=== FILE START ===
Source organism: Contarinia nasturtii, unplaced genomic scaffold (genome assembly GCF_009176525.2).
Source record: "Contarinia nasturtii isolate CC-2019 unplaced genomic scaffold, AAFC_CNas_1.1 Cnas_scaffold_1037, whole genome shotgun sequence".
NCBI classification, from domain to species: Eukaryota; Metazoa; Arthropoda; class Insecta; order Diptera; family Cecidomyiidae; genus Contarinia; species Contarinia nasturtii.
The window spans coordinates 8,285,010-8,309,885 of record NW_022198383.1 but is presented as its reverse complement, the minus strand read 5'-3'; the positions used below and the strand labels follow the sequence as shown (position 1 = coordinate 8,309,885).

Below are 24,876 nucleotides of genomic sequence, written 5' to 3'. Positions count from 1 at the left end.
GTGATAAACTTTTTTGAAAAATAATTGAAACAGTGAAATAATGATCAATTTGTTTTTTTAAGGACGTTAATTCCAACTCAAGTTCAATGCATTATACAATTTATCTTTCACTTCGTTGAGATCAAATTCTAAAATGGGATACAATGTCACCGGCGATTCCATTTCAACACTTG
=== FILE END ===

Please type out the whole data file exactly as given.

Source organism: Contarinia nasturtii, unplaced genomic scaffold (genome assembly GCF_009176525.2).
Source record: "Contarinia nasturtii isolate CC-2019 unplaced genomic scaffold, AAFC_CNas_1.1 Cnas_scaffold_1037, whole genome shotgun sequence".
NCBI classification, from domain to species: Eukaryota; Metazoa; Arthropoda; class Insecta; order Diptera; family Cecidomyiidae; genus Contarinia; species Contarinia nasturtii.
The window spans coordinates 8,285,010-8,309,885 of record NW_022198383.1 but is presented as its reverse complement, the minus strand read 5'-3'; the positions used below and the strand labels follow the sequence as shown (position 1 = coordinate 8,309,885).

Below are 24,876 nucleotides of genomic sequence, written 5' to 3'. Positions count from 1 at the left end.
GTGATAAACTTTTTTGAAAAATAATTGAAACAGTGAAATAATGATCAATTTGTTTTTTTAAGGACGTTAATTCCAACTCAAGTTCAATGCATTATACAATTTATCTTTCACTTCGTTGAGATCAAATTCTAAAATGGGATACAATGTCACCGGCGATTCCATTTCAACACTTG